Monday, June 16, 2008
In the Heights
In the Heights won Tony Awards yesterday for Best Musical and Best Music and Lyrics. For Broadway, this means recognition for a play that makes the sounds, stories and rhythms of the city central to musical theater. For the Heights, this means striving immigrants can finally take the stage as symbols of a great neighborhood.
The rapping, break dancing, and Latin music that animate In the Heights restore the vernacular music of New York City to the Broadway stage. (The show also won Tony Awards for choreography and orchestration.) Once, there was no clear division between popular music and Broadway show tunes. But in recent times, revivals and imported productions have made Broadway tunes less and less part of the sound of the city. It's nice to hear New York singing to itself again on Broadway.
And it is good to hear the Latino voices of Washington Heights, a sometimes-forgotten neighborhood in northern Manhattan, on the Broadway stage. Dominicans are the largest immigrant group to settle in New York City in recent decades, and along with Cubans, Puerto Ricans and Ecuadorians they have made the Heights the home of one of the great Hispanic neighborhoods of New York.
The Heights, where my parents lived in the mid-Fifties when it was more of an Irish and Jewish neighborhood, has always been my barometer for measuring whether New York can provide safe, healthy homes for working families and immigrants. It hasn’t always been easy to do that. (That’s why I’m writing a book about the neighborhood since the Fifties.)
In Washington Heights, a dearth of good working-class jobs, overcrowded schools, wrenching cultural conflicts, and the murderous presence of drug dealers in the Eighties and Nineties made for hard times. But the neighborhood has come through all that---not without problems, particularly poverty--but in a stronger and steadier fashion than anyone would have predicted 15 years ago. Today, the biggest threat is gentrification. As a local newspaper put it, the people of northern Manhattan didn’t outlast thugs and drug dealers to lose their homes to realtors.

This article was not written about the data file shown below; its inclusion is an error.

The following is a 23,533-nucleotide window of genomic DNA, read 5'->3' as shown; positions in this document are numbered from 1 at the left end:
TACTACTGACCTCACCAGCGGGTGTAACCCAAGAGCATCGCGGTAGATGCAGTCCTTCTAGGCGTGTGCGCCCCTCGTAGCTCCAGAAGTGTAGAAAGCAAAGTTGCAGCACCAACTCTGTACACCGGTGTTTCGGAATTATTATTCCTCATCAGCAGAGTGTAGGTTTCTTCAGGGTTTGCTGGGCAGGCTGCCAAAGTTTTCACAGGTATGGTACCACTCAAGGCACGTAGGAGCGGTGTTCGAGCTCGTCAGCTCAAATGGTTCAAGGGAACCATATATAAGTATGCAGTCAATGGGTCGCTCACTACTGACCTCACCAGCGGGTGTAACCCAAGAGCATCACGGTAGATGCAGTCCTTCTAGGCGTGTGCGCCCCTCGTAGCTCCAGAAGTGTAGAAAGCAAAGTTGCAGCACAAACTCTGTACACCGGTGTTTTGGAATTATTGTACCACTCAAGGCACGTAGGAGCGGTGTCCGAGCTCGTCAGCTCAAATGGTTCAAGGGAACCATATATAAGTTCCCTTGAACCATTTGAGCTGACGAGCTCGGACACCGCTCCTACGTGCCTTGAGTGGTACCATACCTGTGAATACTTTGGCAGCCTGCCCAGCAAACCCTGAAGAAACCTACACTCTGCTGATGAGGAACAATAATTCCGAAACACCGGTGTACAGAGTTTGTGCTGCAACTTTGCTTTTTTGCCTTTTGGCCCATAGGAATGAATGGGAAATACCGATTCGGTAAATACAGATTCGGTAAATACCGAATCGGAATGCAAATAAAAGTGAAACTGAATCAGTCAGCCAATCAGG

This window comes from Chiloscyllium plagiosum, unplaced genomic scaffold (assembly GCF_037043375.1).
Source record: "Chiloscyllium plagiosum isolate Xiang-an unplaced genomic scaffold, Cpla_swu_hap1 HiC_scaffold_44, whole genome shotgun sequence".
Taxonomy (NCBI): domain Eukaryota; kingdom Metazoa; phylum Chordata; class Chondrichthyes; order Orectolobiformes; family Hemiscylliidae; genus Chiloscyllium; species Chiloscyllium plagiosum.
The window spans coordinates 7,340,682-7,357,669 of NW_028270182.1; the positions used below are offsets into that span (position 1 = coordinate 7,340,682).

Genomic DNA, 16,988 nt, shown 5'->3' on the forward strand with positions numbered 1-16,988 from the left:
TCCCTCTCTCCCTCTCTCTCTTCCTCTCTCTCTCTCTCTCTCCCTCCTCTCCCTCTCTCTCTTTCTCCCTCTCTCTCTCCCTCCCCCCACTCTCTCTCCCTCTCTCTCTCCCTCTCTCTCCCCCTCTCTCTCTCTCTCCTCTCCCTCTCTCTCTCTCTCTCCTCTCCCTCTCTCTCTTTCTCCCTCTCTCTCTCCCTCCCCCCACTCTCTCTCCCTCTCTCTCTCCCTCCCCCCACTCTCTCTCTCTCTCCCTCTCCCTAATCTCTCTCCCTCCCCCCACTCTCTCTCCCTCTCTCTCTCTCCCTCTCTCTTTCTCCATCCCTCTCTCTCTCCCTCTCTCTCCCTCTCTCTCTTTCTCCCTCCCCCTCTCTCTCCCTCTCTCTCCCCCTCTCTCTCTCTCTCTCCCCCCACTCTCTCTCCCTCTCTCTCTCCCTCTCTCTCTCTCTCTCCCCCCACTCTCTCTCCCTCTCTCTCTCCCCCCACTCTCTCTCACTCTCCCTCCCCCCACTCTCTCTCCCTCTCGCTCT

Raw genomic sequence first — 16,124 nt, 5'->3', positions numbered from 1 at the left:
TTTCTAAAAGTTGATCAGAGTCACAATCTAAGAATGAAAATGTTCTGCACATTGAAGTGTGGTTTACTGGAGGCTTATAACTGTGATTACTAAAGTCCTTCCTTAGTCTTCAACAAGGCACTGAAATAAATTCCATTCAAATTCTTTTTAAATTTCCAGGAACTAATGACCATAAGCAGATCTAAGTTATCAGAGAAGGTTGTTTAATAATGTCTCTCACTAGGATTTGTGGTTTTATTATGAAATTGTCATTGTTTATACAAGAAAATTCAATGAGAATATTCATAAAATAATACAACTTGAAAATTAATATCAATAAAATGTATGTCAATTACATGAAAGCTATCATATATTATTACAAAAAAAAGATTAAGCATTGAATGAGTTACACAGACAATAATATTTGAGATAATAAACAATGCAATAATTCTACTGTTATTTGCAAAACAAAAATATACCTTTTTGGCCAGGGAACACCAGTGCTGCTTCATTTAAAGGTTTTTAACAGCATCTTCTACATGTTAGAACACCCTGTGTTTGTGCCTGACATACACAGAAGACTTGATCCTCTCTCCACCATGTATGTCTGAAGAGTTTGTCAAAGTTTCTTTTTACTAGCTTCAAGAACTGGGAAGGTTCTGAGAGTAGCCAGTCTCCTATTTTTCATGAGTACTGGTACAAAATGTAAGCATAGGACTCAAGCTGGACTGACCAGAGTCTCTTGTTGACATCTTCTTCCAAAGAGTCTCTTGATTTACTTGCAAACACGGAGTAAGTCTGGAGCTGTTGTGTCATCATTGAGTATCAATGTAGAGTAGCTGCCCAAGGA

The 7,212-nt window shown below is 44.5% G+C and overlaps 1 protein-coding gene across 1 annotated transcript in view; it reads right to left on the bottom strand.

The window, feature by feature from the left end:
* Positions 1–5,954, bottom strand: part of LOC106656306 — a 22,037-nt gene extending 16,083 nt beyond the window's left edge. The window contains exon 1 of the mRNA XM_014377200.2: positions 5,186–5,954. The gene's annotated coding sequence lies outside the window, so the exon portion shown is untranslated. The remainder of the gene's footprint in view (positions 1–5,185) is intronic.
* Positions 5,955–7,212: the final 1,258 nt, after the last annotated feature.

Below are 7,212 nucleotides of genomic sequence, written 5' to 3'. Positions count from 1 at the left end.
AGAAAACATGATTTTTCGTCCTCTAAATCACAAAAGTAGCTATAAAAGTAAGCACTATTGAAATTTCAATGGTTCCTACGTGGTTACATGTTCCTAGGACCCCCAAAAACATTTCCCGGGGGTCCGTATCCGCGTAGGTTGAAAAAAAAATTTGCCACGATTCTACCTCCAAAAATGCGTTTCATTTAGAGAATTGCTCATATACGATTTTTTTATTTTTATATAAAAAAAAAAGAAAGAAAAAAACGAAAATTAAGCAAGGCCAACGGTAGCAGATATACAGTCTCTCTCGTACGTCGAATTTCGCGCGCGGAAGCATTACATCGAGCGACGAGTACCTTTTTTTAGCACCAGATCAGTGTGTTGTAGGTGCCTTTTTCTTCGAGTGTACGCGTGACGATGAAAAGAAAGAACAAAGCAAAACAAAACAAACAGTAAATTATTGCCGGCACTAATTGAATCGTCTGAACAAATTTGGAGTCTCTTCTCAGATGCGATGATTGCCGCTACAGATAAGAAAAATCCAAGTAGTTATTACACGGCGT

In the Heights captures the pride, energy and unease of the neighborhood. It approaches themes of home and family through the idioms of northern Manhattan. While the play emphasizes Hispanic experiences in a neighborhood that also has Jewish, Irish, and African American residents, its messages are universal. Just as you didn’t have to be Jewish to appreciate the themes of gender, change and tradition that animated Fiddler on the Roof, you don’t have to be Latino to grasp the tensions between family, ambition, roots and community that invigorate In the Heights.
As good as this musical is for what happens on stage, In the Heights also generates a special bond with its audience. Each time I see the play I have been struck by the fact the people sitting around me go beyond the usual Broadway crowd of rich folks and tourists. In whoops of recognition and knowing laughter, the people I sat with made clear that this story is their story, too.
When I saw In the Heights with my wife on June 4, I spoke with a group of young actors from Brooklyn. They produced an improvisational play with dance and music, From the Stoops of Sunset, about the beauties and struggles of their community. They worked with the Life Lines Community Arts Project of the Center for Family Life. In the Heights was their reward for work done well.
The young people I spoke with called In the Heights “awesome.” They observed that some of their own material was getting good enough to bear comparison with Broadway. And they recognized that the themes of working class and immigrant life that they explored in Sunset Park resonated with the dilemmas of In the Heights.
Any musical that can build a bridge between Washington Heights and Sunset Park is doing good work and important work. In the Heights, for all this and its Tony Awards, is doing very well indeed.